Today is one to celebrate as Australia finally gets with the program on marriage equality and economic progress.
Spending on weddings is likely to get a significant boost as a result, and the Australian economy is likely to benefit as a result.
After waiting many weeks for the outcome of a postal survey, we now know that Australians overwhelmingly voted yes in favour of marriage equality and in doing so, “voted yes for LOVE”, as Prime Minister Malcolm Turnbull said in a press conference today.
The final count of the voluntary vote was 7.8 million responses in support of same-sex marriage, and 4.9 million against.
This means we join the likes of countries such as Canada, Denmark, France and the United States just to name a few, which also support some form of marriage equality or gay marriage either across their country or in certain states.
According to ANZ Bank in a news.com.au report, the Australian economy could be up to $1 billion richer once marriage equality is officially declared legal, which could happen before Christmas.
If 2018 proves to be a busy year for weddings, we could start to see a $500 million annual boost to the economy as a result with small business operators and the tourism and services sector set to benefit.
The result could also bring with it an added sense of financial security to the gay and lesbian community.
Ahead of the vote count, a St George Bank report into the financial wellbeing of the LGBTQI community found nearly 7 in 10 respondents said they were worried about their financial future.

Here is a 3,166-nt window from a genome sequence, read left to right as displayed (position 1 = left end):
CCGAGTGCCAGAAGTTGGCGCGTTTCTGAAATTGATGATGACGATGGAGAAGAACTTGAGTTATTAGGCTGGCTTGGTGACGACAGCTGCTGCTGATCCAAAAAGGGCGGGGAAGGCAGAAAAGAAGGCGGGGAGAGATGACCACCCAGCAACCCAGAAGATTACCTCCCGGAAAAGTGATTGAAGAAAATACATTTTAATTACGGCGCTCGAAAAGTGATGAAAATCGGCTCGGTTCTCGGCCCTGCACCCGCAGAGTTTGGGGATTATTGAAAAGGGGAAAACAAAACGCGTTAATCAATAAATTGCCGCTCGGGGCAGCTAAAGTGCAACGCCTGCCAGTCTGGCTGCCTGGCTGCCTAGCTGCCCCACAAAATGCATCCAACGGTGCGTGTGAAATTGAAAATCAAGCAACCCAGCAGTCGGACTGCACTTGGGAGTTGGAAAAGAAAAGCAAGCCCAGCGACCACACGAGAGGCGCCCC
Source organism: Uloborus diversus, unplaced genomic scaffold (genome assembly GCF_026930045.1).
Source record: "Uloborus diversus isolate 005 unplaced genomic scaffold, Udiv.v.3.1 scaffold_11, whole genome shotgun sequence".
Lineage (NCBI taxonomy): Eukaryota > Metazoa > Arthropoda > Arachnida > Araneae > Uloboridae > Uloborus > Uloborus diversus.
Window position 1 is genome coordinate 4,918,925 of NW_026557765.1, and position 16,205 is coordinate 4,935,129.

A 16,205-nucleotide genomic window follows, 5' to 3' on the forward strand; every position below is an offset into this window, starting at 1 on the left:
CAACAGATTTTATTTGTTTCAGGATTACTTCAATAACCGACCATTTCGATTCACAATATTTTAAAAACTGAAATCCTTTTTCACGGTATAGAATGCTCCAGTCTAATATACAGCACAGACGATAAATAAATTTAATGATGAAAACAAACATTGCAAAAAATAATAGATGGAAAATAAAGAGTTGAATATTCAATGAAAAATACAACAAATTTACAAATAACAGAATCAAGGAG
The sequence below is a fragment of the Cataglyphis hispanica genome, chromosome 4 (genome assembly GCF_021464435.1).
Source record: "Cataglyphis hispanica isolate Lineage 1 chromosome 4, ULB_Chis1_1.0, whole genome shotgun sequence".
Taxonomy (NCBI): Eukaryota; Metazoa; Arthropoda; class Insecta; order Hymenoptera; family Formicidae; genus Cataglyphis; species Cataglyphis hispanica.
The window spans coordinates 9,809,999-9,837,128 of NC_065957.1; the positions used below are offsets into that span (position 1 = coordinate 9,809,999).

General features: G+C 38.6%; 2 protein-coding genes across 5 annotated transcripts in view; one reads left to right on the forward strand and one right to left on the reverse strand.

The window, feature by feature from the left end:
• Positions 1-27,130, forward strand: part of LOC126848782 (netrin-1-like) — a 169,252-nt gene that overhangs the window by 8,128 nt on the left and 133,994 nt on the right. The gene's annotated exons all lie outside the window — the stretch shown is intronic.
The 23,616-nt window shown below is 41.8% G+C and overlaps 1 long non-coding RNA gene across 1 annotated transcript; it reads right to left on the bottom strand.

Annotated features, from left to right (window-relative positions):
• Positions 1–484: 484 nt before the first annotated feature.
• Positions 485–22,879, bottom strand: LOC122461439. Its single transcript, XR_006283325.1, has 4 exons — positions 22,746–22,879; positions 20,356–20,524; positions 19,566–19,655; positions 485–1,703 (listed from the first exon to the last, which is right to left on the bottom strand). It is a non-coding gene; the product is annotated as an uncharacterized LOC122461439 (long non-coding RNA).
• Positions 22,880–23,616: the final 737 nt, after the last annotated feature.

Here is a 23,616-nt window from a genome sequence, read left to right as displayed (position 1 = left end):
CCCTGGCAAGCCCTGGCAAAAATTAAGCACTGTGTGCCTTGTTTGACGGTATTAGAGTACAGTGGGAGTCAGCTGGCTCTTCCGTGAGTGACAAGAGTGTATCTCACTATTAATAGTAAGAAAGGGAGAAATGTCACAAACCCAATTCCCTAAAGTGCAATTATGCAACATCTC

It also found they were less likely to own their own home and fret about their ability to financially provide for themselves and their family.
LGBTQI stands for Lesbian, Gay, Bisexual, Transgender, Queer or Questioning, and Intersex people.
Key findings in the St George Bank report included:
- 8 in 10 Australians believe LGBTQI community should have the same rights as everyone else
- Two thirds of Aussies (64 per cent) believe life is harder
- 3 in 10 (29 per cent) of LGBTQI Australians have faced discrimination when dealing with a financial institution in Australia
- Transgender Australians are twice as likely (56 per cent) to have faced discrimination from financial institutions in Australia
- 7 in 10 (69 per cent) of LGBTQI Australians believe they require a unique approach to ensure a level playing field with other Australians.
- Three quarters of LGBTQI Australians feel as there are only some communities they can live in
- LGBTQI Australians are 31 per cent more likely to be renting
- 28 per cent of LGBTQI Australians are less likely to be home owner-occupiers
- 3 in 10 LGBTQI Australians expect to live only a ‘modest’ retirement
- 26 per cent of LGBTQI Australians have their finances shared with a partner